TALES FROM TINSELTOWN: CAA unveils bold marketing ploy, but is it aPR cause to celebrate?

I've been trying to let this go for weeks now, but it's still stuck in my craw. Nagging at me like a curmudgeon with IBS. (That's irritable bowel syndrome, for those of you who don't subscribe to the AMA journal.) It was dishonest, sure, but what boldness!

I've been trying to let this go for weeks now, but it's still stuck in my craw. Nagging at me like a curmudgeon with IBS. (That's irritable bowel syndrome, for those of you who don't subscribe to the AMA journal.) It was dishonest, sure, but what boldness!

What audacity!

Here's the deal: Back in March, a talent agency called CAA (once run by Michael Ovitz, until he left to join Disney and get fired for a cool hundred mil) ran an ad in the Hollywood trade papers congratulating its clients for their Academy Award nominations. Ewan McGregor (Moulin Rouge) and Kristin Scott Thomas (Gosford Park) were among the actors named. There must have been some very surprised clients reading that ad and discovering they'd been nominated. Odd, they hadn't been mentioned at the nomination ceremony. Nor were their names on the ballot. What's going on here?

Turns out, half of CAA's supposed list of 32 client nominees were, in fact, not. When questioned, the agency did not even counter with an "Oops, our bad or a "Sorry 'bout that or a "Gosh, how did that happen? Uh-uh. They took the offensive. "We just like to celebrate our clients, they exclaimed.

CAA's client lovefest was not appreciated, alas, by the Academy, which for some reason, figured honesty, authenticity, and integrity were more important than "celebrating. Sheesh. Who would you rather party with?

The Academy took out its own ads criticizing the bogus list of nominees.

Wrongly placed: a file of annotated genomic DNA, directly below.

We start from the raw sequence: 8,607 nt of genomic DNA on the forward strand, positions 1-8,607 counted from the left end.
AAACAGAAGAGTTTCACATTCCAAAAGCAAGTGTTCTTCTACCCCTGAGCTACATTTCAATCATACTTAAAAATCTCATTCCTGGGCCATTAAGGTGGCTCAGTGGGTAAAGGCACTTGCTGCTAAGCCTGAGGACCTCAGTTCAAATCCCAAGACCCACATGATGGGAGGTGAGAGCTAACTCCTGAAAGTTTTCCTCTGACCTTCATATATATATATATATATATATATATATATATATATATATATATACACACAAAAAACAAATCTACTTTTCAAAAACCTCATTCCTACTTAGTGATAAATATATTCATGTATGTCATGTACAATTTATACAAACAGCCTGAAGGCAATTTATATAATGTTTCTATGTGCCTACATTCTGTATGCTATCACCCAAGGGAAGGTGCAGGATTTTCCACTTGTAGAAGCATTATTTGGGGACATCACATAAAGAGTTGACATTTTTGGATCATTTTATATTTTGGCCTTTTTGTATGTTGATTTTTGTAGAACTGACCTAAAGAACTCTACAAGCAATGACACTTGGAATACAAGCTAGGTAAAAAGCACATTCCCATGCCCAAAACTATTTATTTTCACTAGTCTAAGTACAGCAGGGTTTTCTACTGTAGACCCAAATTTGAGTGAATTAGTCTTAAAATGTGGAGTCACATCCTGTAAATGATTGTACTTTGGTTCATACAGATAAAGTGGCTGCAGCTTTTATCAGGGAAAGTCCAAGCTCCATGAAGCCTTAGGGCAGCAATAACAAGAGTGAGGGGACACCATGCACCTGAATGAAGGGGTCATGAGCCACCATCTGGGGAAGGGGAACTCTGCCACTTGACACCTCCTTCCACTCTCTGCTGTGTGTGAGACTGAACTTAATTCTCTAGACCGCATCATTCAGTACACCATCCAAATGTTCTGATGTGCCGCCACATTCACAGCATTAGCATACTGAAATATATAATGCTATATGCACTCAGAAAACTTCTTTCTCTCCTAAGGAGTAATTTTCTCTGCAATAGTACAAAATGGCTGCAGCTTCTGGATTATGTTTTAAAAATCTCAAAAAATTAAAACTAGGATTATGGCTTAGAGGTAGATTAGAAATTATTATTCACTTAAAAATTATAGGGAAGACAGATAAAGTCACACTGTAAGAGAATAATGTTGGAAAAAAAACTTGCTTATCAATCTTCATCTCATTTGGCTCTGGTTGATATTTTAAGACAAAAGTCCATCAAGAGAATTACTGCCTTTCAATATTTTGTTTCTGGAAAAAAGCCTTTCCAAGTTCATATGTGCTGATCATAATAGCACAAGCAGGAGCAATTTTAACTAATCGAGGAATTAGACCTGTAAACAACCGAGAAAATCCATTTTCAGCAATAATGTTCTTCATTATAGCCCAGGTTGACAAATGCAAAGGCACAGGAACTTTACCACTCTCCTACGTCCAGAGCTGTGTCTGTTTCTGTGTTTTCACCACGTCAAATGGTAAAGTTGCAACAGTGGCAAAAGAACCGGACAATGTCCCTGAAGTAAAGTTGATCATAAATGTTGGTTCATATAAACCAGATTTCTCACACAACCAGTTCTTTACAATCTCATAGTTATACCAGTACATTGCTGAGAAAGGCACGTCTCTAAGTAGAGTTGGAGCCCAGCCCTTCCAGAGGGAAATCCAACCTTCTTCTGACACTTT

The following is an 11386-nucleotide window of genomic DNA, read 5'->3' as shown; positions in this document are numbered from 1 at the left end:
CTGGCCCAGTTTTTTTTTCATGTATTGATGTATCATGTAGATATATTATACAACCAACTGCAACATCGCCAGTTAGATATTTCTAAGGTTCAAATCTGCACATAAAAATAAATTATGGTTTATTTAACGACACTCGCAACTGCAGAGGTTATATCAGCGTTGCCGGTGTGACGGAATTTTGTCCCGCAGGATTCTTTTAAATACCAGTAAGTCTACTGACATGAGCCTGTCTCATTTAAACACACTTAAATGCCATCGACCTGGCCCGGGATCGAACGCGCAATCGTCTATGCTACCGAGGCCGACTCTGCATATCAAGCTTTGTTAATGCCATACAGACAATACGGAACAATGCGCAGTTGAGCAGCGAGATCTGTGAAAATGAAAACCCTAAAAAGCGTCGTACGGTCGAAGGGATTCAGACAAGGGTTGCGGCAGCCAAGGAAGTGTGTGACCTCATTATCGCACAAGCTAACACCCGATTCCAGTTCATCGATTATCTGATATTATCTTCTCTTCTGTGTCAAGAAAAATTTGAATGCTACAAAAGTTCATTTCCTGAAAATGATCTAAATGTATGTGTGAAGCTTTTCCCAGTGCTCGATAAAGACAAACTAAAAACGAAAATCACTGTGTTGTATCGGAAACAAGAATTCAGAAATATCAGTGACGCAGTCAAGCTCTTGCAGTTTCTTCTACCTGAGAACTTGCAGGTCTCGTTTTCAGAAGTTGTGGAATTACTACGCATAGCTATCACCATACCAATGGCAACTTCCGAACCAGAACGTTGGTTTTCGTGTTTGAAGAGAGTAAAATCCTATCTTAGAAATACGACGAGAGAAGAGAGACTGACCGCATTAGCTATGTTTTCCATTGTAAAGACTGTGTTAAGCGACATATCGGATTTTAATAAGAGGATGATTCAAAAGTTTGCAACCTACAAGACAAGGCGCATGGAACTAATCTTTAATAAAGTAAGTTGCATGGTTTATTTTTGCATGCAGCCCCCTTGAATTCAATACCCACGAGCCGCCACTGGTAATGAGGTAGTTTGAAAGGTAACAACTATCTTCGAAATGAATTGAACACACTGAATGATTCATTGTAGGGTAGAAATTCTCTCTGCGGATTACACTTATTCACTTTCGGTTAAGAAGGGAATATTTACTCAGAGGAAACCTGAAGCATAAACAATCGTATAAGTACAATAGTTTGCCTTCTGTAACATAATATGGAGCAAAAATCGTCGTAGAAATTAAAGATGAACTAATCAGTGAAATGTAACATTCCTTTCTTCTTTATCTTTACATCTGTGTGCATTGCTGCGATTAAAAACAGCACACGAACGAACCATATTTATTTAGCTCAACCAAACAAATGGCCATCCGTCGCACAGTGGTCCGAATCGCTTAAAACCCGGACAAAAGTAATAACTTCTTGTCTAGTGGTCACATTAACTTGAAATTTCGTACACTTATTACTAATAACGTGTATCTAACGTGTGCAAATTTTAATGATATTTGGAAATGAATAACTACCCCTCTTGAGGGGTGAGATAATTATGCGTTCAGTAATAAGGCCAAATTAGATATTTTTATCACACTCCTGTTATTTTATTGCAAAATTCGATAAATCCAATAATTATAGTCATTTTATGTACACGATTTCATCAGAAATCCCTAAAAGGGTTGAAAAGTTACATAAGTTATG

(I think CAA went a bit too far putting WC Fields on the nominees list, as most people are aware that, sadly, he passed away two years ago.)

This incredibly silly but daring PR ploy is exactly the kind of thing publicists are supposed be known for, and here we are being outdone by a bunch of slick-talking agents. Shameful. Well, an agent may have devised the "celebrate defense, but damnit, a publicist (me) is going to expound on it. Maximize it. Take it up a notch.

Let me begin by "celebrating my editors, the Nobel Prize-winning Jonah Bloom and the Pulitzer Prize-winning Eleanor Trickett. Two finer wordsmiths I have never met. In addition to writing and editing some of the most stunning trade prose to be found in the English language, their tireless dedication to such causes as fighting poverty, illiteracy, and the senseless spread of curling has made them two of the most admirable figures of our time. They are well-deserving of their 2001 nominations as "Carbon-based life forms of the year."

In addition to its value in flattering bosses and clients, the "celebratory PR technique may be used to skirt unpleasant realities that surface in your personal life. "Your honor, I wasn't drunk, I was 'celebrating' non-sobriety. "Officer, I wasn't shoplifting, I was 'celebrating' materialism. "I wasn't cheating on you, I was 'celebrating' sexuality. And so on.

Publicists, the "no limits spin gauntlet has been thrown down by Hollywood agents. Let us rise to the task and accept the challenge.

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